T - Taste is initially sweeter too, but it actually grows more sour as it warms up. Sharp oak mingles with lemony brett, stone fruits and lactic acidity. As the bottle drains and more yeast and sediment is introduced there is a mild yogurt character.

M - Medium bodied, with medium zesty carbonation, and a super dry and puckering finish. No alcohol is present.

D - A really enjoyable and well-crafted wild ale, but not quite as strong as Isabelle or Cable Car '09. Still - highly recommended and well worth seeking out. I understand that Isabelle would be logistically impossible to recreate, and that Cable Car is solely for Toronado, but there's no good reason why Tomme shouldn't be blending up more of this every year. (1,230 characters)

Photo of mdfb79
4.75/5  rDev +6%
look: 5 | smell: 5 | taste: 4.5 | feel: 4.5 | overall: 5

From 04/14/12 notes. Brought this to our DC Sour Tasting. 2009 vintage.

a - Pours a clear deep golden color with one inch of bright white head and moderate carbonationi evident. Looks amazing.

s - Smells of sour fruits, lemon, citrus, hay, earth, wine, oak, grapes, funk, brett, and apples. Ton of sourness, brett, and some light funk mix to an amazing smell. Near perfect for me.

t - Tastes of sour fruits, light wine, oak, brett, apples, lemon and citrus hops, some earthy notes, and sour grapes. Awesome taste, though the nose is slightly better.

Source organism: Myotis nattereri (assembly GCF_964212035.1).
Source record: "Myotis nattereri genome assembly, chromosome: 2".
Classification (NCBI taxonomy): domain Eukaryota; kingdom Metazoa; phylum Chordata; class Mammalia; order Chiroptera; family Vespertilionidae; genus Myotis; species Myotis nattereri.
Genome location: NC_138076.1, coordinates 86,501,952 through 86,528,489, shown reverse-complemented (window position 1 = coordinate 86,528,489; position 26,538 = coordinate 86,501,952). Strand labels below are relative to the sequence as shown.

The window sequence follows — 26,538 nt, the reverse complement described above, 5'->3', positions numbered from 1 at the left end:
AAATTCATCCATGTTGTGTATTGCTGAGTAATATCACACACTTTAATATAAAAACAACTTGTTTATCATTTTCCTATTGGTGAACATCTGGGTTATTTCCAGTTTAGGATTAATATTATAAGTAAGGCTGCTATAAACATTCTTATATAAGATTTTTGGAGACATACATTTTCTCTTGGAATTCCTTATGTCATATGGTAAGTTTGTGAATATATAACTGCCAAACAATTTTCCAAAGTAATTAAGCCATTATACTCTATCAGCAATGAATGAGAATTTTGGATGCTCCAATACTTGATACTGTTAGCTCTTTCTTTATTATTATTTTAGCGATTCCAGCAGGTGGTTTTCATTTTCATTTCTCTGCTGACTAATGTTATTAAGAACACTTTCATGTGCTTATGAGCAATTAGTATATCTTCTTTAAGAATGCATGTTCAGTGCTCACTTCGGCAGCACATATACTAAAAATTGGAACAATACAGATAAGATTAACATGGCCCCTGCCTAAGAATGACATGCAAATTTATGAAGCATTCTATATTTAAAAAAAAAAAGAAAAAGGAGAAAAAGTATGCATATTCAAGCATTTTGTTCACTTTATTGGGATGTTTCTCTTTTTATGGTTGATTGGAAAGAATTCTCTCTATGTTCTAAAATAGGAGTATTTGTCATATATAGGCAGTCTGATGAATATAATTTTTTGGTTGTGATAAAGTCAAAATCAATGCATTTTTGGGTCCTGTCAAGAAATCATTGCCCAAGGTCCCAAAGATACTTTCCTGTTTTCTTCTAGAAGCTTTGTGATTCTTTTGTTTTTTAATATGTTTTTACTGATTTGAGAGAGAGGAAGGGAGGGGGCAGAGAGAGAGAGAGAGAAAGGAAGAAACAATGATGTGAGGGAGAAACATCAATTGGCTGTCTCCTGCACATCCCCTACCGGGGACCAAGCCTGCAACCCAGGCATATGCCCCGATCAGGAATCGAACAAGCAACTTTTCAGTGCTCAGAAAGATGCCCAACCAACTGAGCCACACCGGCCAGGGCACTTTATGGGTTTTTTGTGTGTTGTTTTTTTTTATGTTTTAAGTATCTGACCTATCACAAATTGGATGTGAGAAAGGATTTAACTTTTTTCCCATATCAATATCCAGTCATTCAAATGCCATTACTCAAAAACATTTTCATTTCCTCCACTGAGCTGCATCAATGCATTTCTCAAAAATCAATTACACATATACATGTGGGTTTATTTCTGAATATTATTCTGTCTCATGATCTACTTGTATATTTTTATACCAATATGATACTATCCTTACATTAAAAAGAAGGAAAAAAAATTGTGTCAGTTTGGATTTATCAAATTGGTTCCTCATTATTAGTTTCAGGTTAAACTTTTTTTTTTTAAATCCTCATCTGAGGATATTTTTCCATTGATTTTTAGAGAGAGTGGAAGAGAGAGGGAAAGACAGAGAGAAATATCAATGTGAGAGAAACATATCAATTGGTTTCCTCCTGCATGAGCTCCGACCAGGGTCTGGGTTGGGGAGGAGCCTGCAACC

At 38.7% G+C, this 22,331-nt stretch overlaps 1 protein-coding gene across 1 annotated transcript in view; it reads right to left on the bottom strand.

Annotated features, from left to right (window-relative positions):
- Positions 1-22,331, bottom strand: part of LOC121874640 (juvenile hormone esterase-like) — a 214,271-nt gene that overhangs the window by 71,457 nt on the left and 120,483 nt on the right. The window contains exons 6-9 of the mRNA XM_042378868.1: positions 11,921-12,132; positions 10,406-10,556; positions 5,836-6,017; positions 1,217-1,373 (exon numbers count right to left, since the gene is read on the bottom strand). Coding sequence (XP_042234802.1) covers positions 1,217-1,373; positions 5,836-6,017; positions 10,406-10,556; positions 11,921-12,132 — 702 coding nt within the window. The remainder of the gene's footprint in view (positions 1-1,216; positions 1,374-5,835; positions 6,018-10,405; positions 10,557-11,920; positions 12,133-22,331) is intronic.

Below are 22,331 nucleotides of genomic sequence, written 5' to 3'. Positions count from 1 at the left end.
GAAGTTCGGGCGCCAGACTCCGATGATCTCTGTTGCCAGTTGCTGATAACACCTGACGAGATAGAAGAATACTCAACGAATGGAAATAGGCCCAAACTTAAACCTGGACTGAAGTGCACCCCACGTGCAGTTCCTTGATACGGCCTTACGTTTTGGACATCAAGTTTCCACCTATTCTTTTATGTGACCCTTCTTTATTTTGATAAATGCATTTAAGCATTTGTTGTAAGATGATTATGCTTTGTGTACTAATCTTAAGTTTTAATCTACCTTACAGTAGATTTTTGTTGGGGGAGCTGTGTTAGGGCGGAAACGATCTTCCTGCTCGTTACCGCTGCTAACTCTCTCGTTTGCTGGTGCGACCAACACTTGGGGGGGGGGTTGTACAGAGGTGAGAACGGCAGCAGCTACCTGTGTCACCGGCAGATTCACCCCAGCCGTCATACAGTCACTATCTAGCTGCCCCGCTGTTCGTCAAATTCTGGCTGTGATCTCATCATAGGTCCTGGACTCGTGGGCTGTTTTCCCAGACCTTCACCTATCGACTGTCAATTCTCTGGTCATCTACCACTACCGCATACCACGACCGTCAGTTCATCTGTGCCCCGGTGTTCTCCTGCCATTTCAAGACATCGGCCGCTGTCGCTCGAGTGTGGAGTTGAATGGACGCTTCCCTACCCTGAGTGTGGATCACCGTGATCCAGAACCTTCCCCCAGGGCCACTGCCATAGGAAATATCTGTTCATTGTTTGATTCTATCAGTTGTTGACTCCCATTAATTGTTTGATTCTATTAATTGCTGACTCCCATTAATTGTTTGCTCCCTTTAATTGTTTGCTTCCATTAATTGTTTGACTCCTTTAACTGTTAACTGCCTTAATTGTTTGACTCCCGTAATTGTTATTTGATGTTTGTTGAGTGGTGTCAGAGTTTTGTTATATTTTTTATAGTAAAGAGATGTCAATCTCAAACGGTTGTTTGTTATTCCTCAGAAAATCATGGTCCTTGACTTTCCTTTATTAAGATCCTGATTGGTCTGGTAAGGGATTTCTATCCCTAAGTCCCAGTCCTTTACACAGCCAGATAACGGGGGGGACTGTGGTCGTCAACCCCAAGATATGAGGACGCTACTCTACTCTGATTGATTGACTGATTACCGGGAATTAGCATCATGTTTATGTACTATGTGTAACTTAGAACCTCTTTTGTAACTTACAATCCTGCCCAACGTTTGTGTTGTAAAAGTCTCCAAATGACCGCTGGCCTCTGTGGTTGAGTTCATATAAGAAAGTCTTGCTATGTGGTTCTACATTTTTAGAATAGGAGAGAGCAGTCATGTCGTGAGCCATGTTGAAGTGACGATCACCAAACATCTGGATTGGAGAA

m - Medium body and low to moderate carbonation. Crisp and very easy to drink.

o - Overall I thought this was an amazing wild ale; one of the best at the tasing for me, and one of the best I've ever had. The nose is perfect and just a ton of sourness and funk. Well worth the hype and really hoping the rumors are true that they are making this one again. I preferred it to both Synergy and Yellow Bus, though Izzy slightly edged this one out for me. (1,005 characters)

Photo of drabmuh
4.47/5  rDev -0.2%
look: 4.5 | smell: 5 | taste: 4.5 | feel: 4 | overall: 4

Bottle shared by the other Matt last night at his place. This was one of my short list beers for a long time. Never successfully traded for it but somehow was still lucky enough to split it with Matt. Thanks, I'll get you back soon.

Beer served in a tulip, of sorts. Beer is yellow and slightly hazy. Forms a thin broken white head of tiny bubbles that slowly pulls to the edge of the glass but does not leave lacing on the sides. Carbonation is moderate to low and made up of small and medium bubbles that slowly expand as they approach the top of the beer. Looks good. The dregs of the bottle darken the beer significantly and make the beer much cloudier. Not shocking there. The dregs do not noticably affect the aroma, mouthfeel, or flavor of the beer.

Yep, its a sour alright. Aroma is a straight 5 in my opinion. Its really strong. The first whiff I took was a little solventy. Reminded me of isopropanol and toluene. I was crest fallen but kept smelling. The solvency gave way to a strong oakiness, bitterness and lactic / acetic mixture of acids. Mild citric bite to the end. Very pungent, very strong. Very complex.

The lead off flavor is a strong lactic and acidic sourness. No sweetness at all. I was expecting some funk to come along but instead there is almost a collapse of the palate close to the back. No tartness in the corners of the mouth you might expect with other, usually fruit, flavored lambics. The body of the beer is pretty thin, minimal carbonation in the mouth but its there. If you hold the beer there for a moment it begins to burn around the gums and behind the lips. The beer is very sour and minimally bitter. Finishes cleanly, probably due to the lack of back palate tart and funk. A great beer overall and a great sour. Thanks again Matt. (1,778 characters)